Danmark went back to the dance floor, leaving me alone with Dmitry.
As we sat together and talked, reminiscing about the families we had left behind, Dmitry boasted to me about one of his scars. He had gotten it during a fight, he said. Each scar was a story, he said, usually a scary one, and together they made him who he was. He might have been rough-and-tumble, but I found him disarming. He was being vulnerable with me, disclosing pieces of his past unprompted.
Maybe it was all the talk about scars, but then in a moment of stupidity, I felt like I should return the gesture.
“I love that you met Danmark!” I shouted to him over the music, leaning over to put my mouth close to his ear. “He’s my best friend, and you’ve been a good friend to me, too!”
And then the words just spilled out of me before I even knew it. Nonchalantly, naïvely, suddenly: “By the way, I’m transgender, but no one knows, so keep it a secret, okay?”
He pulled his head away to look at me and make sure I wasn’t kidding, but my steely expression proved it wasn’t a joke. His eyes widened slightly for a split second, and then he looked calm again.
“Don’t worry,” he said. “You’re good, you’re good.”
And I believed him. I thought maybe for once someone could just see me as normal, that my transness wouldn’t be an asterisk permanently attached to Dmitry’s perception of me. He had shared with me; I had shared with him. We were cool, right?
I saw Danmark off in the distance, laughing, having a blast as if he were in a Mariah Carey music video, blissfully unaware of the bomb I had just dropped on my own life. Already, only seconds later, I regretted what I had said.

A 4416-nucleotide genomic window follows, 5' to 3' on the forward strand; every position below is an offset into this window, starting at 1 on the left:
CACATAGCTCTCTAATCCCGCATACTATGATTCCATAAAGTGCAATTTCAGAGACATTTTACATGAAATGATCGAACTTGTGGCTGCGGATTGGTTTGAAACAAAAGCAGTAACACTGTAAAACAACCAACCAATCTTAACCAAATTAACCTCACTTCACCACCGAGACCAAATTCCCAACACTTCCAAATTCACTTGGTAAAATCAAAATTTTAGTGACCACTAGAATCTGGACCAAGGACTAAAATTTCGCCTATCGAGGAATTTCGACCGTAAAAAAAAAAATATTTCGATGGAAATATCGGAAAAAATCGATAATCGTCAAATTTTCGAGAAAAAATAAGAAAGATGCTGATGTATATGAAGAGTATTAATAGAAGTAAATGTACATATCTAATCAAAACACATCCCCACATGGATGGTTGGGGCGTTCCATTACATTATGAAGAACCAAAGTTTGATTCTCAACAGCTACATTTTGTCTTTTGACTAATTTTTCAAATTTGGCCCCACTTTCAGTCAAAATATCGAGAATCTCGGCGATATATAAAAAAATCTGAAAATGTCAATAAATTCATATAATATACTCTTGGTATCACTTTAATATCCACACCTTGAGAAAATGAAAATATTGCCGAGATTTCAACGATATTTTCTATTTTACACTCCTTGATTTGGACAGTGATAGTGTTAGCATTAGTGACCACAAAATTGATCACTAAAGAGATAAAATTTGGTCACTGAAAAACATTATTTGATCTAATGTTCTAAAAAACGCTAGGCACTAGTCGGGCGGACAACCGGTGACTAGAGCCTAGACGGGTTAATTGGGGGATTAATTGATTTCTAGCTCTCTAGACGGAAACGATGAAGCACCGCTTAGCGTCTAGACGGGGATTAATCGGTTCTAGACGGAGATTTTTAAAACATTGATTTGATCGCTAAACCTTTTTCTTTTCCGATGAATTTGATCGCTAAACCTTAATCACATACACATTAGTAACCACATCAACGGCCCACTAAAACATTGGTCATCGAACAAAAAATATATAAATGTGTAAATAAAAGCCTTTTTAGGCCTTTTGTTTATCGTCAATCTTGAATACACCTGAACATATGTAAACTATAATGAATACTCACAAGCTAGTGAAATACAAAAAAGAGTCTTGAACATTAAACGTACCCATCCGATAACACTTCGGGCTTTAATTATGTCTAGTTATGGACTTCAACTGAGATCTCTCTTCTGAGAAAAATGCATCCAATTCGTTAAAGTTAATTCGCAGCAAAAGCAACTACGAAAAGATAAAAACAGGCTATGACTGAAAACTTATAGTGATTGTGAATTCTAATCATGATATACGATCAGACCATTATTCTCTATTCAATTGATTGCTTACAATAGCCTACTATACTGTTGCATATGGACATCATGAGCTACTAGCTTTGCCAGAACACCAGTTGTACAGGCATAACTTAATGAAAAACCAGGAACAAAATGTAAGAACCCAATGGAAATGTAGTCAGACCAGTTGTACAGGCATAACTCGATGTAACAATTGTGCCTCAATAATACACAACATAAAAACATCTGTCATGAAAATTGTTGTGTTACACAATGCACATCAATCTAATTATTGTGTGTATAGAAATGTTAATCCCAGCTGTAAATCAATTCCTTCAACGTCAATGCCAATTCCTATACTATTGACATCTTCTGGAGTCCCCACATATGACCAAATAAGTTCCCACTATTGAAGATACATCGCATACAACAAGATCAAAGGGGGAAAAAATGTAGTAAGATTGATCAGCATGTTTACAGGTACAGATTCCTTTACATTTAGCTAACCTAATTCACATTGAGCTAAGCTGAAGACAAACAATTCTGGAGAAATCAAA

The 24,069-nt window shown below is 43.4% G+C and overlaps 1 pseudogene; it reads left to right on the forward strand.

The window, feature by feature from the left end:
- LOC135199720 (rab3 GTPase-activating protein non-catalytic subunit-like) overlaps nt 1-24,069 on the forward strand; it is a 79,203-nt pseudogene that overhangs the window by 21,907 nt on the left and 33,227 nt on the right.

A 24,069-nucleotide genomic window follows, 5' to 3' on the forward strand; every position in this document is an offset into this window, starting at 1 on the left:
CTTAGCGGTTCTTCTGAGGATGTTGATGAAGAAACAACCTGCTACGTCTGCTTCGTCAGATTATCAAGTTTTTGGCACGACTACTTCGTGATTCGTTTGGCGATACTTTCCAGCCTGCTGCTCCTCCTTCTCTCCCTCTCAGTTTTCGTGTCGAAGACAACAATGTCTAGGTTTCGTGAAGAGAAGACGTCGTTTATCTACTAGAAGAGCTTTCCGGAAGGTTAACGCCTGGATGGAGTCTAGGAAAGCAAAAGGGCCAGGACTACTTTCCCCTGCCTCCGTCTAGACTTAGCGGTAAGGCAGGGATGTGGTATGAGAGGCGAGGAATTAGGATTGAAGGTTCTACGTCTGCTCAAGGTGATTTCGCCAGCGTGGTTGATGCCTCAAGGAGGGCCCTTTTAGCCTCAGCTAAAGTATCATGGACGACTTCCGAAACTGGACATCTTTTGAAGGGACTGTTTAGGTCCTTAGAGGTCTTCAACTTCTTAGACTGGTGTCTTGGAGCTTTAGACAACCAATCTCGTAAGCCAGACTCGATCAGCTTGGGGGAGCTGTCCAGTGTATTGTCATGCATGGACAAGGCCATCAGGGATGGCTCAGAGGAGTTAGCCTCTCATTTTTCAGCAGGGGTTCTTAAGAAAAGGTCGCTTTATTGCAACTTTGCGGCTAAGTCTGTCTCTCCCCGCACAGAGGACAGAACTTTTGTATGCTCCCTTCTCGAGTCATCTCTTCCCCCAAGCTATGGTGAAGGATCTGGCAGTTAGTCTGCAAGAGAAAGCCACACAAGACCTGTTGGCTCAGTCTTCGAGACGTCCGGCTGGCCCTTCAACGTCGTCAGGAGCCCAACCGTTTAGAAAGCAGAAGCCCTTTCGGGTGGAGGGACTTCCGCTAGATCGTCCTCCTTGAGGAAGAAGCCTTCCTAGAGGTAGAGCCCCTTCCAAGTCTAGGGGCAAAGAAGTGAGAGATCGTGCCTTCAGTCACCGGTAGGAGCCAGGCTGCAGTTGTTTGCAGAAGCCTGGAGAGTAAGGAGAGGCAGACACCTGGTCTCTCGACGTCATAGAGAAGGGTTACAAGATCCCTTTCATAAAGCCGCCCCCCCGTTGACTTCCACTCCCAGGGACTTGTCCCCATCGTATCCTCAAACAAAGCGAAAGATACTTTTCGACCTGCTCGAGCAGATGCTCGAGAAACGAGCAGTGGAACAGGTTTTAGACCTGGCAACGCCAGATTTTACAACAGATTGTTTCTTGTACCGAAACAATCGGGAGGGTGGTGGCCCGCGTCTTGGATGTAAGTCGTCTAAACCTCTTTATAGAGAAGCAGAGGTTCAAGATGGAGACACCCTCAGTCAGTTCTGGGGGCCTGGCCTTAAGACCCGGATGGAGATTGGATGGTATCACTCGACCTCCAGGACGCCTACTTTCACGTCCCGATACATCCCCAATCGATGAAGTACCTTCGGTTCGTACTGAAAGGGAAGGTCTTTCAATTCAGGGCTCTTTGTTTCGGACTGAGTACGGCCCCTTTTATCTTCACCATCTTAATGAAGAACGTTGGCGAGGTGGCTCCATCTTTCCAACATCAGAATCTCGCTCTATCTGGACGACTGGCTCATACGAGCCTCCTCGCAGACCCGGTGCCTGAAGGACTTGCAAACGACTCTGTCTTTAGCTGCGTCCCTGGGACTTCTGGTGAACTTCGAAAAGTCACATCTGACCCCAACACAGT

When I saw Dmitry after that, something felt off. We went through the same rituals, our same comings and goings, even grabbing a slice of pizza for lunch after one casting we both attended. While he didn’t acknowledge the secret I’d shared with him, he did act overly reassuring, as if he wanted me to know everything was still cool between us. But the air of goodness he put on felt a little too good. Could this be real? Could I really tell people and be accepted? Was he masking his true feelings with a performance of coolness?
Sharing my secret with Dmitry had come from a place of wanting to feel more connected to him, but the prospect of being fully seen felt too intense, like staring directly into the sun. I had been performing for so long, I wasn’t sure I knew how to be the real me.
From the book Horse Barbie by Geena Rocero. Copyright © 2023 by Geena Rocero. Published by The Dial Press, an imprint of Random House, a division of Penguin Random House LLC. All rights rese
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